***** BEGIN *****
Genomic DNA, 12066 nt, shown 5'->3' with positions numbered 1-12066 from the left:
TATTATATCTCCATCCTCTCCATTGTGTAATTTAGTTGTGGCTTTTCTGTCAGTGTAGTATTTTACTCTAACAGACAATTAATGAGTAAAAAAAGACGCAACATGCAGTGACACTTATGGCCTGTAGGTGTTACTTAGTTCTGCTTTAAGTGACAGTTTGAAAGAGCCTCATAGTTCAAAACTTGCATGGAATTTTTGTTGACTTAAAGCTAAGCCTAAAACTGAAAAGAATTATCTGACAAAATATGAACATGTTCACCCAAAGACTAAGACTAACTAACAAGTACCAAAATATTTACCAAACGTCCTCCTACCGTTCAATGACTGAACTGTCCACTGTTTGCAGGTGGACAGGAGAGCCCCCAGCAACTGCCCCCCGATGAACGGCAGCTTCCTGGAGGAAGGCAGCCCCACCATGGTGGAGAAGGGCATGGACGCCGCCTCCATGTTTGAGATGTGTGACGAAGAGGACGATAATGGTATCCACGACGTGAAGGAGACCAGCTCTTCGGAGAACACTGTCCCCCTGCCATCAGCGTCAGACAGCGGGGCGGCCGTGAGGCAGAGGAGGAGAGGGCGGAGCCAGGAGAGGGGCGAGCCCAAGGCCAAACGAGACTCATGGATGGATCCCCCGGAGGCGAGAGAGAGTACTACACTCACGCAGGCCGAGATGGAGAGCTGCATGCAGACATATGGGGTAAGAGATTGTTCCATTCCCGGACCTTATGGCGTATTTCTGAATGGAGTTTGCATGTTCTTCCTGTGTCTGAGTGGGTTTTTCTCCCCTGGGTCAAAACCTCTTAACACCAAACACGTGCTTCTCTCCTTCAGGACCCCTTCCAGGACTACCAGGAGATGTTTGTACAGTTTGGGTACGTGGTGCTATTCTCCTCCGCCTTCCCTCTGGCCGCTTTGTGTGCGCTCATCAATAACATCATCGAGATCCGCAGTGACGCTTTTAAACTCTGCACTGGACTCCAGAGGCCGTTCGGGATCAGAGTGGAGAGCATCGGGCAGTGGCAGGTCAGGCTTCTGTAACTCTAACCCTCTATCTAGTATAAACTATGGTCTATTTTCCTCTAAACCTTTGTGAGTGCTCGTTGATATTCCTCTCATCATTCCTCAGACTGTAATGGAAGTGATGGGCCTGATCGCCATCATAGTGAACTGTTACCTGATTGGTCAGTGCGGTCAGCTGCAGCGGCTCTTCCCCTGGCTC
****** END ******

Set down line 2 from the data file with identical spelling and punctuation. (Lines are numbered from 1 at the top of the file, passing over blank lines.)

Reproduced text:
TATTATATCTCCATCCTCTCCATTGTGTAATTTAGTTGTGGCTTTTCTGTCAGTGTAGTATTTTACTCTAACAGACAATTAATGAGTAAAAAAAGACGCAACATGCAGTGACACTTATGGCCTGTAGGTGTTACTTAGTTCTGCTTTAAGTGACAGTTTGAAAGAGCCTCATAGTTCAAAACTTGCATGGAATTTTTGTTGACTTAAAGCTAAGCCTAAAACTGAAAAGAATTATCTGACAAAATATGAACATGTTCACCCAAAGACTAAGACTAACTAACAAGTACCAAAATATTTACCAAACGTCCTCCTACCGTTCAATGACTGAACTGTCCACTGTTTGCAGGTGGACAGGAGAGCCCCCAGCAACTGCCCCCCGATGAACGGCAGCTTCCTGGAGGAAGGCAGCCCCACCATGGTGGAGAAGGGCATGGACGCCGCCTCCATGTTTGAGATGTGTGACGAAGAGGACGATAATGGTATCCACGACGTGAAGGAGACCAGCTCTTCGGAGAACACTGTCCCCCTGCCATCAGCGTCAGACAGCGGGGCGGCCGTGAGGCAGAGGAGGAGAGGGCGGAGCCAGGAGAGGGGCGAGCCCAAGGCCAAACGAGACTCATGGATGGATCCCCCGGAGGCGAGAGAGAGTACTACACTCACGCAGGCCGAGATGGAGAGCTGCATGCAGACATATGGGGTAAGAGATTGTTCCATTCCCGGACCTTATGGCGTATTTCTGAATGGAGTTTGCATGTTCTTCCTGTGTCTGAGTGGGTTTTTCTCCCCTGGGTCAAAACCTCTTAACACCAAACACGTGCTTCTCTCCTTCAGGACCCCTTCCAGGACTACCAGGAGATGTTTGTACAGTTTGGGTACGTGGTGCTATTCTCCTCCGCCTTCCCTCTGGCCGCTTTGTGTGCGCTCATCAATAACATCATCGAGATCCGCAGTGACGCTTTTAAACTCTGCACTGGACTCCAGAGGCCGTTCGGGATCAGAGTGGAGAGCATCGGGCAGTGGCAGGTCAGGCTTCTGTAACTCTAACCCTCTATCTAGTATAAACTATGGTCTATTTTCCTCTAAACCTTTGTGAGTGCTCGTTGATATTCCTCTCATCATTCCTCAGACTGTAATGGAAGTGATGGGCCTGATCGCCATCATAGTGAACTGTTACCTGATTGGTCAGTGCGGTCAGCTGCAGCGGCTCTTCCCCTGGCTC